Source: Kershaw back to Dodgers on 1-year deal
- ESPN baseball reporter. Covered the L.A. Rams for ESPN from 2016 to 2018 and the L.A. Angels for MLB.com from 2012 to 2016.
Clayton Kershaw and the Los Angeles Dodgers are in agreement on a one-year contract, a source confirmed to ESPN on Friday, keeping the future Hall of Fame pitcher with the only organization he has ever known.
Financial terms weren’t immediately known.
Kershaw, a three-time Cy Young Award winner and eight-time All-Star, has accumulated 185 wins in 14 seasons with the Dodgers. The 2021 season was especially trying, however, as Kershaw fought soreness around his elbow and forearm that forced him to miss most of the second half and kept him from participating in the postseason.
The Dodgers are cautiously optimistic that Kershaw, 33, will be at full health, but will know more once he goes through a physical examination.
If healthy, Kershaw slots near the top of a rotation that is also headlined by Walker Buehler and Julio Urias. Tony Gonsolin, David Price and Andrew Heaney, signed to a one-year deal in November, make up the rest of the staff, with uncertainty still lingering around Trevor Bauer, who was placed back on administrative leave now that the lockout has ended.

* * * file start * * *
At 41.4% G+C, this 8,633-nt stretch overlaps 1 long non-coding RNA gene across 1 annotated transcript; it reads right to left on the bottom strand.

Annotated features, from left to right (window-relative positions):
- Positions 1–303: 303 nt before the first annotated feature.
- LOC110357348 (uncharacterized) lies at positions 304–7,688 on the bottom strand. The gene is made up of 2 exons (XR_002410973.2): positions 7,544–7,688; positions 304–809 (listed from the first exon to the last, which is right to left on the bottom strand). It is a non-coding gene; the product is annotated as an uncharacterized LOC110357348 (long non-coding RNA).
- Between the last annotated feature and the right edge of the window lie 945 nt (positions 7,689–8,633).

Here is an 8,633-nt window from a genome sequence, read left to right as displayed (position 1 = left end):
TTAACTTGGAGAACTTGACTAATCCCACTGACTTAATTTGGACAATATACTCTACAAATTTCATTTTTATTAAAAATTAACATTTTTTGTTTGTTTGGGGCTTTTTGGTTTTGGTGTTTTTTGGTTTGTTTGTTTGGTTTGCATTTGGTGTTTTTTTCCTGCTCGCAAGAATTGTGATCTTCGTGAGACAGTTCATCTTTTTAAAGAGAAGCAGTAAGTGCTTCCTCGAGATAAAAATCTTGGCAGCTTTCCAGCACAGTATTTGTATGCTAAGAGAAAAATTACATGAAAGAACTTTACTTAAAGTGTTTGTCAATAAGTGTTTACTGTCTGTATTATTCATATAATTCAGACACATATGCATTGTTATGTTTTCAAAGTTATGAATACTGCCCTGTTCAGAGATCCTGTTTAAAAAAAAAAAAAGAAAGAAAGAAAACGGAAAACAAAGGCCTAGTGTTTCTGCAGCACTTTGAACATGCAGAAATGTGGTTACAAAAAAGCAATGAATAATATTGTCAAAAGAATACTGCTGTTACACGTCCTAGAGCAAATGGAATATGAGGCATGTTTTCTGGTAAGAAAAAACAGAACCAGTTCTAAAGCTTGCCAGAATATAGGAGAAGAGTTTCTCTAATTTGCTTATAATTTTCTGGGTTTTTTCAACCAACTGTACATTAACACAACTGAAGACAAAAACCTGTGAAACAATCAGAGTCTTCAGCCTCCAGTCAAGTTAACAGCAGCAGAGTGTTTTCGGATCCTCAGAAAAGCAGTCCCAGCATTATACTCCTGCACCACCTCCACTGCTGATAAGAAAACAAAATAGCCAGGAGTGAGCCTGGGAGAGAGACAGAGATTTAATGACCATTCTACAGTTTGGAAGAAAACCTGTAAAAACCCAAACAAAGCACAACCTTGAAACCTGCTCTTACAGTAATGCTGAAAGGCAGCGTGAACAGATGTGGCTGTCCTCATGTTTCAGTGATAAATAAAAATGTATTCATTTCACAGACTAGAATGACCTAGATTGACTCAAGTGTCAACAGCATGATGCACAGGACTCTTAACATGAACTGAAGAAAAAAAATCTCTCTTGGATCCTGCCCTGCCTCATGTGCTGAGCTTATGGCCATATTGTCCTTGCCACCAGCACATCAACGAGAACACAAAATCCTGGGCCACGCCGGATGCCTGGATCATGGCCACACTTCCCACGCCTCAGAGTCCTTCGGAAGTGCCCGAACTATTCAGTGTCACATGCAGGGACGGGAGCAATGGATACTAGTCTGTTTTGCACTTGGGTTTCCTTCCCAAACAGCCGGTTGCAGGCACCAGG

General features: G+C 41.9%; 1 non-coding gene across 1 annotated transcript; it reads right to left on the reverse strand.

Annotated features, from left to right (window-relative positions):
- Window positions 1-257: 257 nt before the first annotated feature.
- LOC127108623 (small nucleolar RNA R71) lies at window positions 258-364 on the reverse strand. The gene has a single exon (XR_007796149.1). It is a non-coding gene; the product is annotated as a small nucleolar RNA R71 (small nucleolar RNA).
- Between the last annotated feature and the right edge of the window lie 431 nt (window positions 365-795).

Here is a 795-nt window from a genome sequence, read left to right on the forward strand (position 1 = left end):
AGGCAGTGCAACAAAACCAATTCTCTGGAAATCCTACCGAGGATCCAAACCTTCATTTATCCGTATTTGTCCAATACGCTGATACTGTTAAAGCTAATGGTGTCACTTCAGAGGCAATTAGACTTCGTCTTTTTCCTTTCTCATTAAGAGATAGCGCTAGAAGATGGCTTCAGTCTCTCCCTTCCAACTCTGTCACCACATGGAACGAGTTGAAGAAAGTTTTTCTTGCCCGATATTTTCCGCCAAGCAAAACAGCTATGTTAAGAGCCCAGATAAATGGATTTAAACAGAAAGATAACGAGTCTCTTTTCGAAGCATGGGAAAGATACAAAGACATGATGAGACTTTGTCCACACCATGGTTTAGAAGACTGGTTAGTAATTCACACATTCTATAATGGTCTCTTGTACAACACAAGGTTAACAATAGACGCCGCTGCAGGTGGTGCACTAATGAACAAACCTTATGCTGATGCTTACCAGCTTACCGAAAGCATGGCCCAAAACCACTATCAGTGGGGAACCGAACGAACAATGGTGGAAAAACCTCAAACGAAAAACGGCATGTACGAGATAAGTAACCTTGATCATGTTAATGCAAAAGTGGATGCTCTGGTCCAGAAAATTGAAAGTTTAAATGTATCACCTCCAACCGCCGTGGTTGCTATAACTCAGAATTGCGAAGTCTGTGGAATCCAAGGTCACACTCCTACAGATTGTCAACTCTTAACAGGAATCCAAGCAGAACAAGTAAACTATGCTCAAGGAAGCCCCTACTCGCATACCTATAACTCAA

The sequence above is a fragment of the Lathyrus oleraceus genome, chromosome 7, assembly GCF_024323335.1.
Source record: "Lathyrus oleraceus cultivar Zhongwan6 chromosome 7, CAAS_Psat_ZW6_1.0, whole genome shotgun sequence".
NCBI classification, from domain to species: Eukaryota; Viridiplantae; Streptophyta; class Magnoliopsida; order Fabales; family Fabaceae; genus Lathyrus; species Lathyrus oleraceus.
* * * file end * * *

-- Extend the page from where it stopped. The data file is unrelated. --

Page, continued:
Kershaw was arguably the greatest pitcher of the 2010s, averaging 16 wins and 200 innings while posting a 2.31 ERA and recording four times as many strikeouts as walks from 2010 to 2019. Injuries, most notably to his back, continually limited him, ultimately lowering his fastball velocity into the lower 90s. But Kershaw still frequently sported some of the lowest ERAs in the sport.
During the COVID-shortened 2020 season, Kershaw regained some of his lost fastball velocity, posted a 2.16 ERA in 10 starts and finally won an elusive World Series championship.
The following year, he posted a 3.39 ERA through his first 18 starts but experienced discomfort around his left forearm and elbow in early July. He returned in the middle of September and completed four starts. But in his fifth, on the first day of October, he walked off the Dodger Stadium mound in the second inning with a recurrence of the same issue and didn’t pitch again.
After the World Series, the Dodgers surprisingly decided not to tender an $18.4 million qualifying offer to Kershaw, stating that they still wanted to bring him back but didn’t want to pressure him into making a decision quicker than he wanted to.
The Athletic first reported that Kershaw was re-signing with the Dodgers.
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